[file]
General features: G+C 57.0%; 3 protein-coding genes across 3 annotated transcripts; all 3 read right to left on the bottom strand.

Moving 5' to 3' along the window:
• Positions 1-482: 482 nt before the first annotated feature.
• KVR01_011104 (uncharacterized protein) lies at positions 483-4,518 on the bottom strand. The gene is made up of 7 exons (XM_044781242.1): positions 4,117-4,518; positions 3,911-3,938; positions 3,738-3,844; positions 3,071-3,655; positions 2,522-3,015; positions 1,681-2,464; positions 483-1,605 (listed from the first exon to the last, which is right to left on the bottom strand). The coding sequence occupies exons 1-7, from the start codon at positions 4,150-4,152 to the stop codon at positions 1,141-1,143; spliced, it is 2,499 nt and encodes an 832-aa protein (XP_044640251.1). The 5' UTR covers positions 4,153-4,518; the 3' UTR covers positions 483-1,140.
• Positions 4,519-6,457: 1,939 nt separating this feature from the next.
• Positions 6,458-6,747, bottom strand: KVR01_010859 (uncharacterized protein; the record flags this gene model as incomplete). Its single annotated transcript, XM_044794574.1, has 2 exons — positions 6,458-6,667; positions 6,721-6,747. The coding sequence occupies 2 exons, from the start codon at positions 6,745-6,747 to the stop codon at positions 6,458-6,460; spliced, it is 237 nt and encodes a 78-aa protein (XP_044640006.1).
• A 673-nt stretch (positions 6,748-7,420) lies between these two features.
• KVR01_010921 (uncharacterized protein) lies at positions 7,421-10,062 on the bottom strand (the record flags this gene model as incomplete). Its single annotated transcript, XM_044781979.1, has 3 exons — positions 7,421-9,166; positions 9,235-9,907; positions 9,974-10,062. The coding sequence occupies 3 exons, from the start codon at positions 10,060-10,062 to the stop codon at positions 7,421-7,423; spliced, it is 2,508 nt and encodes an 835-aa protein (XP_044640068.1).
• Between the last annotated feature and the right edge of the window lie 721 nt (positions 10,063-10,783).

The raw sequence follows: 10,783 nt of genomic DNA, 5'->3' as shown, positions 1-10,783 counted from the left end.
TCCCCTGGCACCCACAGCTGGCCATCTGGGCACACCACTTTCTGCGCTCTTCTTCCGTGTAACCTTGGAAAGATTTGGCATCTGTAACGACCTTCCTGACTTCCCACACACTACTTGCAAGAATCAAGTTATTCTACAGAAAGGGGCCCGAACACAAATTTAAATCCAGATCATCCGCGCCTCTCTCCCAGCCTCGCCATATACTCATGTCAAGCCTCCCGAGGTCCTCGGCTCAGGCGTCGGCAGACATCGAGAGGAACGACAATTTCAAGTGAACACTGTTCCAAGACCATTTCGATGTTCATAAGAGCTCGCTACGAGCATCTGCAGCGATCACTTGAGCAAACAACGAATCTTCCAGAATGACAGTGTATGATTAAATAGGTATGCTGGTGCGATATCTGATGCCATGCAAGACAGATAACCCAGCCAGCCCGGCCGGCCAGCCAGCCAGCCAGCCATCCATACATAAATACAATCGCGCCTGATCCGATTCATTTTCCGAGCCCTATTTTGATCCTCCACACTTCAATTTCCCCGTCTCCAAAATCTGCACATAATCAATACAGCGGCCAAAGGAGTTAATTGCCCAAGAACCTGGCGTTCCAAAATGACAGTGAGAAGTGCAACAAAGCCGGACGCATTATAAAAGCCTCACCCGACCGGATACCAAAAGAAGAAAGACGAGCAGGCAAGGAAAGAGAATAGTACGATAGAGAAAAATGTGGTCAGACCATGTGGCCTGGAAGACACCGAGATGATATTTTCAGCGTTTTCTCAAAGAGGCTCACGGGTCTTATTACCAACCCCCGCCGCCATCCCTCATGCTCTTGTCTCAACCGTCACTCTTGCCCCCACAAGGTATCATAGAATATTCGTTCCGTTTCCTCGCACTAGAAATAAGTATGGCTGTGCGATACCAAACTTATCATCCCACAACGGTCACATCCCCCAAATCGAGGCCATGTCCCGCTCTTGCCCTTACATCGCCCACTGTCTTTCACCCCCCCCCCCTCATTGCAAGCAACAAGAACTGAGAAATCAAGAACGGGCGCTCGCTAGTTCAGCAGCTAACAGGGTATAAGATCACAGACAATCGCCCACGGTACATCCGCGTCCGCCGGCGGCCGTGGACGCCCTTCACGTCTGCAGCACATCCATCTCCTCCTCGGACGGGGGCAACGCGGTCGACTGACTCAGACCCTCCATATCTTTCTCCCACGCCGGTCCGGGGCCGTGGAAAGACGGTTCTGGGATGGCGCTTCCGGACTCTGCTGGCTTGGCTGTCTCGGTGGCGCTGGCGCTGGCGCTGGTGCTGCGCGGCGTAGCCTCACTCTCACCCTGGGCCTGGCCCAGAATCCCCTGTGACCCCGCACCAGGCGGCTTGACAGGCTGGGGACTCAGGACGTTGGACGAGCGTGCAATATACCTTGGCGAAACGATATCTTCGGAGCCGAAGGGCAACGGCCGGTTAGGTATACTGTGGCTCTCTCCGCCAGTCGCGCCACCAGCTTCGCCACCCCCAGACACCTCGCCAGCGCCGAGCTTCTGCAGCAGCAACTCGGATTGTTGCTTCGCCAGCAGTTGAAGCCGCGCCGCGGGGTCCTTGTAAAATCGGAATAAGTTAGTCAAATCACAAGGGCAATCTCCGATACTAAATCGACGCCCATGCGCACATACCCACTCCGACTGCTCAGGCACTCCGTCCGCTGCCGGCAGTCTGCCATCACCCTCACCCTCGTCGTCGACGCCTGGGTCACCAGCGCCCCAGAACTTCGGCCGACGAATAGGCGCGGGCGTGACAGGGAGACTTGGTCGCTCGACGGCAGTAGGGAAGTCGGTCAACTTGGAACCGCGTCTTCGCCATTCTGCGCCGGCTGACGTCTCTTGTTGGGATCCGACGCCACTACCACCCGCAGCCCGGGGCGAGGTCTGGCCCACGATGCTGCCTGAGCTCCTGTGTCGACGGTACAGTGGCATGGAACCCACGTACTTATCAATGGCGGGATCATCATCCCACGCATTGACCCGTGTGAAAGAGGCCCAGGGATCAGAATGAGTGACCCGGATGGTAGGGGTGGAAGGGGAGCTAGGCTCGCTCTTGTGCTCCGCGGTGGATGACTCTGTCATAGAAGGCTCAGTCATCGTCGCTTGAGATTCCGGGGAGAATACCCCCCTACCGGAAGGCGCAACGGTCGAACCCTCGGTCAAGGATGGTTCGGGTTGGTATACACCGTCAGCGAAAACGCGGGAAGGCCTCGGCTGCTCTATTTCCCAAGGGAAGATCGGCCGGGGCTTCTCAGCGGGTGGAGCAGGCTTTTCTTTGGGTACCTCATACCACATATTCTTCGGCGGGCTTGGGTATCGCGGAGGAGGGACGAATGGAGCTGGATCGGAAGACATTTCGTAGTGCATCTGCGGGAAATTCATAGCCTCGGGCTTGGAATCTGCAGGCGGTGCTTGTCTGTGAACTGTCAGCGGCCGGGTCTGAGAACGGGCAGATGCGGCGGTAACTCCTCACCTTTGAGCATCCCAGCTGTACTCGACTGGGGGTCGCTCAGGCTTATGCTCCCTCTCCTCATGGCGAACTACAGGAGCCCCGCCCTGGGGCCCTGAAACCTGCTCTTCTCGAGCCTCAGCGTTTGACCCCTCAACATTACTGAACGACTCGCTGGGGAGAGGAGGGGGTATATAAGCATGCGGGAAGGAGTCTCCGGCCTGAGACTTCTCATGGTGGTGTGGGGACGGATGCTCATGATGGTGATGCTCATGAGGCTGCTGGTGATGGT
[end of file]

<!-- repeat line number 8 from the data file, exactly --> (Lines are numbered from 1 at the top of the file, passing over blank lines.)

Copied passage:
• KVR01_010921 (uncharacterized protein) lies at positions 7,421-10,062 on the bottom strand (the record flags this gene model as incomplete). Its single annotated transcript, XM_044781979.1, has 3 exons — positions 7,421-9,166; positions 9,235-9,907; positions 9,974-10,062. The coding sequence occupies 3 exons, from the start codon at positions 10,060-10,062 to the stop codon at positions 7,421-7,423; spliced, it is 2,508 nt and encodes an 835-aa protein (XP_044640068.1).